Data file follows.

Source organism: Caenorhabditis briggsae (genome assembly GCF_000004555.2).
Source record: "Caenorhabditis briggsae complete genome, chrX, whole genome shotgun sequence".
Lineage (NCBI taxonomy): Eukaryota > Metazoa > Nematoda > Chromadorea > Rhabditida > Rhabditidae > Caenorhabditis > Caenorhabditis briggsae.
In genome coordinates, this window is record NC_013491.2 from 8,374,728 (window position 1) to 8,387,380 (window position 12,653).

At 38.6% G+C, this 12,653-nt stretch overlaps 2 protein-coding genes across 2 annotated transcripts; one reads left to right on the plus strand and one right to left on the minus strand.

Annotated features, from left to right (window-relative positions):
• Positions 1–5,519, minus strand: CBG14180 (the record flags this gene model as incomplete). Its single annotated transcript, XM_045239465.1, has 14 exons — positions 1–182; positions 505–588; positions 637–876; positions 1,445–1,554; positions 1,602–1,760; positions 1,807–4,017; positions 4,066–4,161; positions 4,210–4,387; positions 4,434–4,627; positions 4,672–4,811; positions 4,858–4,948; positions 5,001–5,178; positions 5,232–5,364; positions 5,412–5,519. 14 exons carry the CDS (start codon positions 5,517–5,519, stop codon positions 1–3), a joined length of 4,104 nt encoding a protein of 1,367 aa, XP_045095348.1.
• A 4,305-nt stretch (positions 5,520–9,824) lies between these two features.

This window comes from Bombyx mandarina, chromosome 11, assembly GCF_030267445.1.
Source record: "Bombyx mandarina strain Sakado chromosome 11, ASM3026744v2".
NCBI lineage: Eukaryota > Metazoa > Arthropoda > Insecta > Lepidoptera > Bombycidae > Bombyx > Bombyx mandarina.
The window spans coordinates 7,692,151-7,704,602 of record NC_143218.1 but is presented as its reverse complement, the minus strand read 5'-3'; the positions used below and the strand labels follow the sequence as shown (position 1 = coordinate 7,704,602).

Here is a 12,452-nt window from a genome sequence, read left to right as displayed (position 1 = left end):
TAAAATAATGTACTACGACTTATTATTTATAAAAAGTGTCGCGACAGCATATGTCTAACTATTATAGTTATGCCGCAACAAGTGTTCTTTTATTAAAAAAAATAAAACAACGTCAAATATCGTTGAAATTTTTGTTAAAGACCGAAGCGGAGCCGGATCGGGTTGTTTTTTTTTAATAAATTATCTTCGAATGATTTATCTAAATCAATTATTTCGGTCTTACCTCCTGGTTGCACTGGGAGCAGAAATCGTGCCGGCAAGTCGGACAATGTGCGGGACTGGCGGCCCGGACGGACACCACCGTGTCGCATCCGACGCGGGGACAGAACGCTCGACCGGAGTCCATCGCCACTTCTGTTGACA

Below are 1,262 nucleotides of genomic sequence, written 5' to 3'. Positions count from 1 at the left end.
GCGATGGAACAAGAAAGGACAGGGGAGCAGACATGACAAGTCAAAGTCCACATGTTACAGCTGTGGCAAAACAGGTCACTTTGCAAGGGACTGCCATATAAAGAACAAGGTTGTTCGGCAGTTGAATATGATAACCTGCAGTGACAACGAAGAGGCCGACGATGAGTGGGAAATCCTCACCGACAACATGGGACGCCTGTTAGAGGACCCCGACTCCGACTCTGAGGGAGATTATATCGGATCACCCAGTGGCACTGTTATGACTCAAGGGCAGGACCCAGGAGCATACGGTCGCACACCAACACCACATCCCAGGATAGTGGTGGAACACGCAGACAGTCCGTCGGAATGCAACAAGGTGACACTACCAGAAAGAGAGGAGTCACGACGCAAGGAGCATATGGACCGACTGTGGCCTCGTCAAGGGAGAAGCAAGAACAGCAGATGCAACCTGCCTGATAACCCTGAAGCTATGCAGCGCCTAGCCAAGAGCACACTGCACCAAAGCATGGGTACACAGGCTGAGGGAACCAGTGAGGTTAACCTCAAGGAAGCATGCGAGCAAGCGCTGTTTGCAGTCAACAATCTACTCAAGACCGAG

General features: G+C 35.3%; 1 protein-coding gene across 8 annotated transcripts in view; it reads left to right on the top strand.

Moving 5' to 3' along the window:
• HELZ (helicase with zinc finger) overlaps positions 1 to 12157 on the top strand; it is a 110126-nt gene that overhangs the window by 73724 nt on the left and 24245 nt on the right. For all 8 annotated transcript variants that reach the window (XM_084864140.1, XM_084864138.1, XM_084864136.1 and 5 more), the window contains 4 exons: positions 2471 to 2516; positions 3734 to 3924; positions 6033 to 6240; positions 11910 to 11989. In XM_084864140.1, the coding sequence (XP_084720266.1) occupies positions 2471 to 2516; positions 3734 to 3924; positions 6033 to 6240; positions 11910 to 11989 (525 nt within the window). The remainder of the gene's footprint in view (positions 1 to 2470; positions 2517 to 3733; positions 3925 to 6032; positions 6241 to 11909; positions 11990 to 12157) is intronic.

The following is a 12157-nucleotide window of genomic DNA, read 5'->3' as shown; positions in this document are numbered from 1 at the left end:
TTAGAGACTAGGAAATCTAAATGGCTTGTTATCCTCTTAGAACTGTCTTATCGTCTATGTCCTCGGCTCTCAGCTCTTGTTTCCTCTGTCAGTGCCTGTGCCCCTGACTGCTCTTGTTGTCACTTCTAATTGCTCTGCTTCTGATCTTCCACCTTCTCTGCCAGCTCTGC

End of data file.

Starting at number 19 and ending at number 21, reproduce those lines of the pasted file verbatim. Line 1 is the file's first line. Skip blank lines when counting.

• HELZ (helicase with zinc finger) overlaps positions 1 to 12157 on the top strand; it is a 110126-nt gene that overhangs the window by 73724 nt on the left and 24245 nt on the right. For all 8 annotated transcript variants that reach the window (XM_084864140.1, XM_084864138.1, XM_084864136.1 and 5 more), the window contains 4 exons: positions 2471 to 2516; positions 3734 to 3924; positions 6033 to 6240; positions 11910 to 11989. In XM_084864140.1, the coding sequence (XP_084720266.1) occupies positions 2471 to 2516; positions 3734 to 3924; positions 6033 to 6240; positions 11910 to 11989 (525 nt within the window). The remainder of the gene's footprint in view (positions 1 to 2470; positions 2517 to 3733; positions 3925 to 6032; positions 6241 to 11909; positions 11990 to 12157) is intronic.

The following is a 12157-nucleotide window of genomic DNA, read 5'->3' as shown; positions in this document are numbered from 1 at the left end:
TTAGAGACTAGGAAATCTAAATGGCTTGTTATCCTCTTAGAACTGTCTTATCGTCTATGTCCTCGGCTCTCAGCTCTTGTTTCCTCTGTCAGTGCCTGTGCCCCTGACTGCTCTTGTTGTCACTTCTAATTGCTCTGCTTCTGATCTTCCACCTTCTCTGCCAGCTCTGC